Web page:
When it comes to boards, Canada gets an F in diversity

With so many countries now changing laws to promote board diversity, why is a notably multicultural country like Canada doing nothing?

 

The U.S., U.K., Belgium, France, Germany, Italy, Spain, the Netherlands, Australia, New Zealand, Norway and Sweden either have changed or are changing laws to promote greater gender and ethnic diversity on boards of directors, a shift largely spurred by the financial crisis.

Diversifying corporate boards has been described as the number one issue in corporate governance. The movement is so broad that, in New Zealand, it’s coined the global governance “tsunami.” Governments are now very serious about who is sitting in boardrooms and ensuring that boards are no longer asleep at the switch.

But where is Canada in addressing board diversity? The 2005 corporate governance guidelines—which are now out of date—do not address boardroom diversity. Political leadership, with the exception of Quebec, has been absent.

So why is boardroom diversity so important? Because it leads to better decision-making, which is what boards are all about. Women and directors from different cultural and ethnic backgrounds are less socially embedded than a homogenous group—a “closed shop,” as it was described in the U.K. last week—and are more apt to challenge, monitor and control management. The U.K. prime minister has said that increasing women on boards would help to drive down an astonishing 49% increase in directors’ pay. Institutional shareholders are now talking about voting “no” to nominating committee directors whose boards lack female representation.

Boards will not diversify on their own. There is entrenched self-interest to maintain the status quo. The status quo is to accord primacy to fellow CEOs (who are almost always male). Yet there appears to be scant evidence that CEOs make for more effective directors. Indeed, the evidence appears to suggest the opposite. Second, long-serving directors (who are also usually male) do not stand down, thus blocking renewal and diversification. In the U.K., any FTSE director serving beyond nine years is presumed to no longer be independent—another decision that followed the financial crisis. Canada has a significant number of male directors who exceed this limit, some having served 15 to 25 years on a board. In addition, shareholders do not have “proxy access” (yet), meaning that the board and management largely selects itself, rather than being selected by shareholders. In short, the deck is stacked against diversification.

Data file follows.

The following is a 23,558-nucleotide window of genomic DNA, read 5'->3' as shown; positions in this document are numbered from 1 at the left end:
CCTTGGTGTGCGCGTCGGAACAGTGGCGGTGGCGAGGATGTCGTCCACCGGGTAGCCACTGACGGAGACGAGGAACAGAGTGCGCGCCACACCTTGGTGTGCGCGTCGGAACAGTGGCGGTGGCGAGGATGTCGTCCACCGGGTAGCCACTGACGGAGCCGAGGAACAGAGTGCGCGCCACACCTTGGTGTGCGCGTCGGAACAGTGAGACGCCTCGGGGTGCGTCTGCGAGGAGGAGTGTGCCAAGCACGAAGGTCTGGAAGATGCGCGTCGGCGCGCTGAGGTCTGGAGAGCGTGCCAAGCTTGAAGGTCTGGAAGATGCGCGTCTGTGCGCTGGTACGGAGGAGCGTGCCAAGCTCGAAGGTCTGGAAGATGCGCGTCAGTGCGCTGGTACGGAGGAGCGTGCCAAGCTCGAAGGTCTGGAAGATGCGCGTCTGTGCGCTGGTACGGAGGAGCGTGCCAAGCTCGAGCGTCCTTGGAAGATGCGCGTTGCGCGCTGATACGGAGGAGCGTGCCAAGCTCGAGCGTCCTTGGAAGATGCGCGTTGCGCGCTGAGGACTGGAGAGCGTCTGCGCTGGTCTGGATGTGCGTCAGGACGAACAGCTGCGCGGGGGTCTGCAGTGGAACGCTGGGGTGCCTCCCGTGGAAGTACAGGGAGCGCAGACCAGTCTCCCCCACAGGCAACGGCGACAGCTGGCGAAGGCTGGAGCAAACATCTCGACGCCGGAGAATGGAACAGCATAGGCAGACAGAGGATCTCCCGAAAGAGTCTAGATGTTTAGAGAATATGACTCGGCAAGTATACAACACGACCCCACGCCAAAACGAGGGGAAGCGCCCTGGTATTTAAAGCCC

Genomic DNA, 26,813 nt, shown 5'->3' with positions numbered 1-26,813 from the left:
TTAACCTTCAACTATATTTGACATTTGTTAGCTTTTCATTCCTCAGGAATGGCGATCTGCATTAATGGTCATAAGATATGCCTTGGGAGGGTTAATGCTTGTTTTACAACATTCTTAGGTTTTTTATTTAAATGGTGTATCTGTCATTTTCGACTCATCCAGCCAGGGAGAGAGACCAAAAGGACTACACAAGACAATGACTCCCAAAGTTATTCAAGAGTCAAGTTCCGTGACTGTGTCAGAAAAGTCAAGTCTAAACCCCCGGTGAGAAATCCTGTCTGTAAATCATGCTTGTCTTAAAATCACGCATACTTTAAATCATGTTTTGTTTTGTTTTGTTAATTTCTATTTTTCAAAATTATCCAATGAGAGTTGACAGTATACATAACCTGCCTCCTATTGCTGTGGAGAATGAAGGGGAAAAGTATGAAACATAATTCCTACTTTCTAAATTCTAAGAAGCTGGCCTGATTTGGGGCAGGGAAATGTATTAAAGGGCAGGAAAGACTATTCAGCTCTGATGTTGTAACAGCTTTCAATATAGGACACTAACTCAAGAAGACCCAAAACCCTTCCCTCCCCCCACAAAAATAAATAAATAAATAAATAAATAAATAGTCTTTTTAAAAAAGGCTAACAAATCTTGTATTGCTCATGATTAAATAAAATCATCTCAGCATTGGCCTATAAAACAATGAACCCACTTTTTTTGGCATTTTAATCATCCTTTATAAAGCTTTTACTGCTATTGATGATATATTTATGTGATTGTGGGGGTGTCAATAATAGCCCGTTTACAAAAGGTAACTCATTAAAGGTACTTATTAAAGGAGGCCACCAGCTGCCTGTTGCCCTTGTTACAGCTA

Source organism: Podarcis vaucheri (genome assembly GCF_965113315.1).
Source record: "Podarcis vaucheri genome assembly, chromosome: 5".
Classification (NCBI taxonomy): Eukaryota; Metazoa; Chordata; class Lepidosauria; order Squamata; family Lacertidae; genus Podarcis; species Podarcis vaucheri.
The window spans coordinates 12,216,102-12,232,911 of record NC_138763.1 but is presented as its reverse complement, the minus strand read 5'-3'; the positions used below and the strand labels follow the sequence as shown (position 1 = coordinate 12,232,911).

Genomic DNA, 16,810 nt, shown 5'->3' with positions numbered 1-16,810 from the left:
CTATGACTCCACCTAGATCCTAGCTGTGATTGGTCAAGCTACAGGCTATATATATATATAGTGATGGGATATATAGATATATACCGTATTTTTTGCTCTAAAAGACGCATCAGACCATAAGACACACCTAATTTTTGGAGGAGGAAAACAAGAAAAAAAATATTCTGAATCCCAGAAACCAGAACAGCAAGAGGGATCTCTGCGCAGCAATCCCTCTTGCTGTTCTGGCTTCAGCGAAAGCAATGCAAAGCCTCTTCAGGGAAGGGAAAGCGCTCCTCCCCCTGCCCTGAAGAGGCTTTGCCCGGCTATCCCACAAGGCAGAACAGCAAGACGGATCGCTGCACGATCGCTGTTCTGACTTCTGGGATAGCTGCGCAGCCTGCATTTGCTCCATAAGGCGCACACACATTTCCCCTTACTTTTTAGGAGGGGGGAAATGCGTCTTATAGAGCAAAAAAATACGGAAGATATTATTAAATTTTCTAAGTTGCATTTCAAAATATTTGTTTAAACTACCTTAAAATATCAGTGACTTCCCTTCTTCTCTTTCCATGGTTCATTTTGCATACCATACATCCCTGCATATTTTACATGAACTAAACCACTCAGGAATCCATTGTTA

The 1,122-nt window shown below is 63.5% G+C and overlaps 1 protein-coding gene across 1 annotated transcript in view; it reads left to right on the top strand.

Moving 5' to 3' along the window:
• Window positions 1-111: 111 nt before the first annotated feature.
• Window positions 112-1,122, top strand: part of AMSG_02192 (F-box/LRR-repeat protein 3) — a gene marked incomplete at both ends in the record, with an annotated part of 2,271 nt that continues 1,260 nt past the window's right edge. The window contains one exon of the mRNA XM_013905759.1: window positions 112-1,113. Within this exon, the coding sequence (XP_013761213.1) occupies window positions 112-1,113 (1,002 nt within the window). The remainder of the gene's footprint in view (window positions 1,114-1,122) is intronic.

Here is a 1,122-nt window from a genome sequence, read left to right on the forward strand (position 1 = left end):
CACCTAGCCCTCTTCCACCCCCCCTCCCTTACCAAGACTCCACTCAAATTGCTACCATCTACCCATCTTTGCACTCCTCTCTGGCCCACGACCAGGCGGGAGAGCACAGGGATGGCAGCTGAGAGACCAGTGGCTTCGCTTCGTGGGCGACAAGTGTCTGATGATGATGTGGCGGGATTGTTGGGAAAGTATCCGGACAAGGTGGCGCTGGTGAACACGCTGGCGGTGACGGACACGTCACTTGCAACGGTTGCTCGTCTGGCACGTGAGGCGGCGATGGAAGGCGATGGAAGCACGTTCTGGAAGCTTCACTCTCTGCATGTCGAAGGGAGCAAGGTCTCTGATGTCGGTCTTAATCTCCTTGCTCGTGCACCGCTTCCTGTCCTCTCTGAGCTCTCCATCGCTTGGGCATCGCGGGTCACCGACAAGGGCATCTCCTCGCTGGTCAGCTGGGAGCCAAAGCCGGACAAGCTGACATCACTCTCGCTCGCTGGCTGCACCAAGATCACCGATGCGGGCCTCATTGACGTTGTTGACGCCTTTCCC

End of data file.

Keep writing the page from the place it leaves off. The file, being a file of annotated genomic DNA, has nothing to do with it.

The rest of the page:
The figures bear this out. Depending on the survey, women have been stagnant at 9% to 14% for the last 10 or more years. The figures for minority directors are much worse, at 3% to 4% (if we’re being generous). This is a global talent and competitiveness issue for companies and countries.

So then, what is needed to prompt greater boardroom diversity? In a few words: political attention and leadership. A Canadian case in point: Quebec Premiere John Charest announced in 2007 that all Quebec boards of directors are to achieve gender parity by December 2011 (this month)—meaning equal numbers of men and women. In addition, Quebec company boards are to match the cultural makeup of the province and its various components. And all director appointments are to be based on skills and experience profiles.

Governments prompt diversity in four ways:

1. The first way is to do nothing and hope for the best, which is where Canada (but not Quebec) currently sits.

2. The second way—exemplified by the U.S.—is to mandate that all listed companies must disclose diversity plans for boards and senior management, but then not define diversity. The advantage of this is disclosure of a plan. The disadvantage is that lawyers define diversity downward to include diversity of “perspective” or “background,” whereby a non-diverse board could actually claim to be “diverse,” thereby obviating the intent to achieve gender and ethnic diversity.

3. The third way—exemplified by Australia—is for the regulator to define diversity and require progress disclosure by companies in setting and achieving their own objectives based on the definition. For example, Australia defines diversity as relating to “gender, age, ethnicity and cultural background.” The figures for these groups have been steadily increasing ever since.

4. The fourth approach—exemplified by Quebec and Norway—is full-fledged quotas: 40% women in Norway and 50% women plus cultural matching in Quebec. This obviously is the biggest stick a government can wield, and there are advantages clearly in the certainty of achieving imposed targets, without gaming definitions or feet dragging.

The best, most flexible approach is a variant of #3, which is to define diversity—as a guideline or principle—and then hold companies responsible for achieving their own objectives and practices, through a comply or explain approach.

What is not acceptable is to do nothing, especially when the rest of the world is passing Canada by. The right directors can make or break a board. It’s time now not only for companies, but also for governments (and in particular Prime Minister Stephen Harper), to focus on this issue.

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